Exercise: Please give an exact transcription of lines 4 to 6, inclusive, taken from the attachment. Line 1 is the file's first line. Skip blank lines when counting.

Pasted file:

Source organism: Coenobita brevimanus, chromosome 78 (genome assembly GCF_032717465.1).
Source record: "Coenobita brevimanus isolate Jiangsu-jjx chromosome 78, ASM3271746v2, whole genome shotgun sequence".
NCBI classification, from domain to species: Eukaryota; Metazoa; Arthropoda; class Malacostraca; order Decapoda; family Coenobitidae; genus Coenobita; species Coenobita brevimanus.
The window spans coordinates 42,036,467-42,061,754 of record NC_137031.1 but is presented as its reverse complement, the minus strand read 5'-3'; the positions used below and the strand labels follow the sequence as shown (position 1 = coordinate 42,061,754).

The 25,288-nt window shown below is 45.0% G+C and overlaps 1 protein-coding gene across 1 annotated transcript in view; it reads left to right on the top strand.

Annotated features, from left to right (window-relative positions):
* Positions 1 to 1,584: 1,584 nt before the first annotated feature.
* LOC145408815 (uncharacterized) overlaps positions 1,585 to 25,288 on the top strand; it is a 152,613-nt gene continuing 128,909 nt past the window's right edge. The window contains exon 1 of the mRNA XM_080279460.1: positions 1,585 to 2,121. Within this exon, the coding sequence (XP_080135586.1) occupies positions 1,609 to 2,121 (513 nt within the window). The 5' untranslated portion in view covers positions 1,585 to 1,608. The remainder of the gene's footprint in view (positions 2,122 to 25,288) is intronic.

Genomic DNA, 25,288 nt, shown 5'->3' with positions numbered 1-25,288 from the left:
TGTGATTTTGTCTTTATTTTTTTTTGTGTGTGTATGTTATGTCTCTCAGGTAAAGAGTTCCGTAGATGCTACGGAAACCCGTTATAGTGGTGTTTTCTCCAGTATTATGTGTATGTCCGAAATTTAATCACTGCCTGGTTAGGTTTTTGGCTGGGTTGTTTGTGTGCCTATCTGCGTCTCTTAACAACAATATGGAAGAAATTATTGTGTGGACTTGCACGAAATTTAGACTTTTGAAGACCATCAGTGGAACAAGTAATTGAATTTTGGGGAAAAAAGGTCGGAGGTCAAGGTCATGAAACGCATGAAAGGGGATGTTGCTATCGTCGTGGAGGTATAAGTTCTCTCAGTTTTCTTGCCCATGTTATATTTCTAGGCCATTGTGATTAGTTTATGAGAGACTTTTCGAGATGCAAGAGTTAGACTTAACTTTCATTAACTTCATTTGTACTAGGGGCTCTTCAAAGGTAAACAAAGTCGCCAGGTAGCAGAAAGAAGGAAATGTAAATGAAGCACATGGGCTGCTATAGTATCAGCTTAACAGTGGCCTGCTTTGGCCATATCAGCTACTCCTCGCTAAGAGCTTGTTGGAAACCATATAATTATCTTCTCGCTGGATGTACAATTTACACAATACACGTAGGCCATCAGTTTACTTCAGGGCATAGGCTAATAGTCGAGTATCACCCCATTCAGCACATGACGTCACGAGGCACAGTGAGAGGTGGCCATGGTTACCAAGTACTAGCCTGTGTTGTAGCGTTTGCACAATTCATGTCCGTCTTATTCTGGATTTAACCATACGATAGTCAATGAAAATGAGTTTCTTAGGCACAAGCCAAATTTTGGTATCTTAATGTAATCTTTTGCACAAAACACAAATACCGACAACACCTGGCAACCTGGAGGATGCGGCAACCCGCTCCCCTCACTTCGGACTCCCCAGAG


The window spans coordinates 42,036,467-42,061,754 of record NC_137031.1 but is presented as its reverse complement, the minus strand read 5'-3'; the positions used below and the strand labels follow the sequence as shown (position 1 = coordinate 42,061,754).

The 25,288-nt window shown below is 45.0% G+C and overlaps 1 protein-coding gene across 1 annotated transcript in view; it reads left to right on the top strand.

Annotated features, from left to right (window-relative positions):